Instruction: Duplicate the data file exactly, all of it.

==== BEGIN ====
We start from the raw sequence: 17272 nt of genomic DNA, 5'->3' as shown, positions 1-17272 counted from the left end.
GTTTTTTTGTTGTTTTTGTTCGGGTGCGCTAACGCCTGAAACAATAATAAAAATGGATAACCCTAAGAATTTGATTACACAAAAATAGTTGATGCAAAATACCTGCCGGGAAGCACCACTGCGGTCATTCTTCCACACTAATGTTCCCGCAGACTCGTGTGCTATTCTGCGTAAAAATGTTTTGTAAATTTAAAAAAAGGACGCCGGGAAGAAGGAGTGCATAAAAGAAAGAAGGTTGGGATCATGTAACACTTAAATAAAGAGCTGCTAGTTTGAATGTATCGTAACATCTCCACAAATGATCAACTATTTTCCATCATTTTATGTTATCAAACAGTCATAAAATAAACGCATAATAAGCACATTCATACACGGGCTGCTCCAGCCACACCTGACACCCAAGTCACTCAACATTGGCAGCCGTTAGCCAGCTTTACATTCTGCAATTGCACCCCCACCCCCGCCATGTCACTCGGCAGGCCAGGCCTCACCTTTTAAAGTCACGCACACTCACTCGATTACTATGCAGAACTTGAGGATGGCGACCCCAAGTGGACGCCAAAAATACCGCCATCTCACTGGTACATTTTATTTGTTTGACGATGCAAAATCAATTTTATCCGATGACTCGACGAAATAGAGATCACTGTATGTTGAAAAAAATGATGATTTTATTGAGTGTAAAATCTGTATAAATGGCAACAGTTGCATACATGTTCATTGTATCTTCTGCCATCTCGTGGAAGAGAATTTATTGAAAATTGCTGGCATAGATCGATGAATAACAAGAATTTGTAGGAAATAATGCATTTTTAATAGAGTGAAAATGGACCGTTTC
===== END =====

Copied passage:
We start from the raw sequence: 17272 nt of genomic DNA, 5'->3' as shown, positions 1-17272 counted from the left end.
GTTTTTTTGTTGTTTTTGTTCGGGTGCGCTAACGCCTGAAACAATAATAAAAATGGATAACCCTAAGAATTTGATTACACAAAAATAGTTGATGCAAAATACCTGCCGGGAAGCACCACTGCGGTCATTCTTCCACACTAATGTTCCCGCAGACTCGTGTGCTATTCTGCGTAAAAATGTTTTGTAAATTTAAAAAAAGGACGCCGGGAAGAAGGAGTGCATAAAAGAAAGAAGGTTGGGATCATGTAACACTTAAATAAAGAGCTGCTAGTTTGAATGTATCGTAACATCTCCACAAATGATCAACTATTTTCCATCATTTTATGTTATCAAACAGTCATAAAATAAACGCATAATAAGCACATTCATACACGGGCTGCTCCAGCCACACCTGACACCCAAGTCACTCAACATTGGCAGCCGTTAGCCAGCTTTACATTCTGCAATTGCACCCCCACCCCCGCCATGTCACTCGGCAGGCCAGGCCTCACCTTTTAAAGTCACGCACACTCACTCGATTACTATGCAGAACTTGAGGATGGCGACCCCAAGTGGACGCCAAAAATACCGCCATCTCACTGGTACATTTTATTTGTTTGACGATGCAAAATCAATTTTATCCGATGACTCGACGAAATAGAGATCACTGTATGTTGAAAAAAATGATGATTTTATTGAGTGTAAAATCTGTATAAATGGCAACAGTTGCATACATGTTCATTGTATCTTCTGCCATCTCGTGGAAGAGAATTTATTGAAAATTGCTGGCATAGATCGATGAATAACAAGAATTTGTAGGAAATAATGCATTTTTAATAGAGTGAAAATGGACCGTTTC